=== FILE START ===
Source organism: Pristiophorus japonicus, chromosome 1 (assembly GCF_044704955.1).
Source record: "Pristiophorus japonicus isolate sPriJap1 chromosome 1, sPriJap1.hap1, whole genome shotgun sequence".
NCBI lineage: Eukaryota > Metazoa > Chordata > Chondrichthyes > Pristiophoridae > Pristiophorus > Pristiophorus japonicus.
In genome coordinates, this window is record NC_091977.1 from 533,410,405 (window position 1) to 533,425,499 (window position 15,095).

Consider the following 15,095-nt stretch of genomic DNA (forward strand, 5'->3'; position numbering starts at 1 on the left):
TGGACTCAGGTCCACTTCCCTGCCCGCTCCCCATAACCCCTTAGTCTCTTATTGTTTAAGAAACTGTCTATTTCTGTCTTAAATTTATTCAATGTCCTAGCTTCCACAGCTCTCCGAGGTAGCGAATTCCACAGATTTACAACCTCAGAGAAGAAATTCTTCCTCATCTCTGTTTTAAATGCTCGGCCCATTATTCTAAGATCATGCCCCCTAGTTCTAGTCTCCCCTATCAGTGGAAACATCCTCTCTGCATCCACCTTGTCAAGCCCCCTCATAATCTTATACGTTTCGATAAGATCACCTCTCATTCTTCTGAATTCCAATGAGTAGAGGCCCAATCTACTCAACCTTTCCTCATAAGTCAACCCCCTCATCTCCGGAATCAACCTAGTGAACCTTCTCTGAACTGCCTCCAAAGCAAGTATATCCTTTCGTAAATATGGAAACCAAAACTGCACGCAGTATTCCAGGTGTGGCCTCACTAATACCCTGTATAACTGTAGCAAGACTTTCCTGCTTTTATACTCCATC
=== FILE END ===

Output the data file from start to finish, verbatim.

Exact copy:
Source organism: Pristiophorus japonicus, chromosome 1 (assembly GCF_044704955.1).
Source record: "Pristiophorus japonicus isolate sPriJap1 chromosome 1, sPriJap1.hap1, whole genome shotgun sequence".
NCBI lineage: Eukaryota > Metazoa > Chordata > Chondrichthyes > Pristiophoridae > Pristiophorus > Pristiophorus japonicus.
In genome coordinates, this window is record NC_091977.1 from 533,410,405 (window position 1) to 533,425,499 (window position 15,095).

Consider the following 15,095-nt stretch of genomic DNA (forward strand, 5'->3'; position numbering starts at 1 on the left):
TGGACTCAGGTCCACTTCCCTGCCCGCTCCCCATAACCCCTTAGTCTCTTATTGTTTAAGAAACTGTCTATTTCTGTCTTAAATTTATTCAATGTCCTAGCTTCCACAGCTCTCCGAGGTAGCGAATTCCACAGATTTACAACCTCAGAGAAGAAATTCTTCCTCATCTCTGTTTTAAATGCTCGGCCCATTATTCTAAGATCATGCCCCCTAGTTCTAGTCTCCCCTATCAGTGGAAACATCCTCTCTGCATCCACCTTGTCAAGCCCCCTCATAATCTTATACGTTTCGATAAGATCACCTCTCATTCTTCTGAATTCCAATGAGTAGAGGCCCAATCTACTCAACCTTTCCTCATAAGTCAACCCCCTCATCTCCGGAATCAACCTAGTGAACCTTCTCTGAACTGCCTCCAAAGCAAGTATATCCTTTCGTAAATATGGAAACCAAAACTGCACGCAGTATTCCAGGTGTGGCCTCACTAATACCCTGTATAACTGTAGCAAGACTTTCCTGCTTTTATACTCCATC